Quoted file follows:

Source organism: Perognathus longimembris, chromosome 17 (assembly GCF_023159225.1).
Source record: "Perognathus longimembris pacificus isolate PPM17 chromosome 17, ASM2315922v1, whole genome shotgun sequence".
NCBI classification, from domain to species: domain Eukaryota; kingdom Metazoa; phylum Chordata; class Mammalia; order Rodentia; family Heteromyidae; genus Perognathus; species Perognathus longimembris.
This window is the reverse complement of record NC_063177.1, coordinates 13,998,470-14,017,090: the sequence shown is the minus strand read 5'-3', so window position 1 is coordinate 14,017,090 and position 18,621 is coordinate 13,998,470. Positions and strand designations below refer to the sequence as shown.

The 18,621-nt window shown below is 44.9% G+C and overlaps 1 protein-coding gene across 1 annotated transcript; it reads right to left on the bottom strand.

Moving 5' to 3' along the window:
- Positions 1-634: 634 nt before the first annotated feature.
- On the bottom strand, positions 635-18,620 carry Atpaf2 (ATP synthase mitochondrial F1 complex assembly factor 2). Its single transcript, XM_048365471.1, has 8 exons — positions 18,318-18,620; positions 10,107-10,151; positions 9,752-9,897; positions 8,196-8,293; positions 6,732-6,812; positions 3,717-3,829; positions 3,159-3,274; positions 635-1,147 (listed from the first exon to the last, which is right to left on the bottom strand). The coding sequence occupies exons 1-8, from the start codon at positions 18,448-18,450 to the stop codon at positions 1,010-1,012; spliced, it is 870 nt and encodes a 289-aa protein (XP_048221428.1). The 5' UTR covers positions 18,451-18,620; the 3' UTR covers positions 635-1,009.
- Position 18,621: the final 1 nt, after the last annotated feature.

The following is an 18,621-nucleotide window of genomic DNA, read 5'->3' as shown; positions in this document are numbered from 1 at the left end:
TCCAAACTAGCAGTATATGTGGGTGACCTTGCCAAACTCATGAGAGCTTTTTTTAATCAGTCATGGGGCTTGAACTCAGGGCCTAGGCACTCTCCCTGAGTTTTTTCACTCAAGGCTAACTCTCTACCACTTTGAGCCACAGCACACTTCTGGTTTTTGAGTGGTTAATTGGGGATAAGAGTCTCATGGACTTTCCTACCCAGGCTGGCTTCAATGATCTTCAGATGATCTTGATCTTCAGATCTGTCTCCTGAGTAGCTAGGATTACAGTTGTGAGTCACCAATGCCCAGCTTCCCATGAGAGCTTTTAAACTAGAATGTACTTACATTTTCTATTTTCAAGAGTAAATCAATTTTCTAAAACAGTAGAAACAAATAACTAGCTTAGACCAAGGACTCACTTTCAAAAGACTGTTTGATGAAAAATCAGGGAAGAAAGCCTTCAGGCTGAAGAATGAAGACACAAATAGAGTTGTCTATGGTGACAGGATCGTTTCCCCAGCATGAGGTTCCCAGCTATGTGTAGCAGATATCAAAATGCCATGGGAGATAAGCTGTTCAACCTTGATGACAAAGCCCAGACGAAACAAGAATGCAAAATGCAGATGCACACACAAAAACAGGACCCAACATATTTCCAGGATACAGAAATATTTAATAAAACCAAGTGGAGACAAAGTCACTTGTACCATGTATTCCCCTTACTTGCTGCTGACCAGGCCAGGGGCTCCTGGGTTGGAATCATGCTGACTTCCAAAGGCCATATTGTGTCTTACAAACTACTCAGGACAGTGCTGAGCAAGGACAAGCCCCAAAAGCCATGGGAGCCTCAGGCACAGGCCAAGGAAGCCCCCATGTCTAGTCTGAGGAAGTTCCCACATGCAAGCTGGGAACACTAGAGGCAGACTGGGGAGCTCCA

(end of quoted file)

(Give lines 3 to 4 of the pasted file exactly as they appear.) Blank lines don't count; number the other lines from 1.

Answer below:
NCBI classification, from domain to species: domain Eukaryota; kingdom Metazoa; phylum Chordata; class Mammalia; order Rodentia; family Heteromyidae; genus Perognathus; species Perognathus longimembris.
This window is the reverse complement of record NC_063177.1, coordinates 13,998,470-14,017,090: the sequence shown is the minus strand read 5'-3', so window position 1 is coordinate 14,017,090 and position 18,621 is coordinate 13,998,470. Positions and strand designations below refer to the sequence as shown.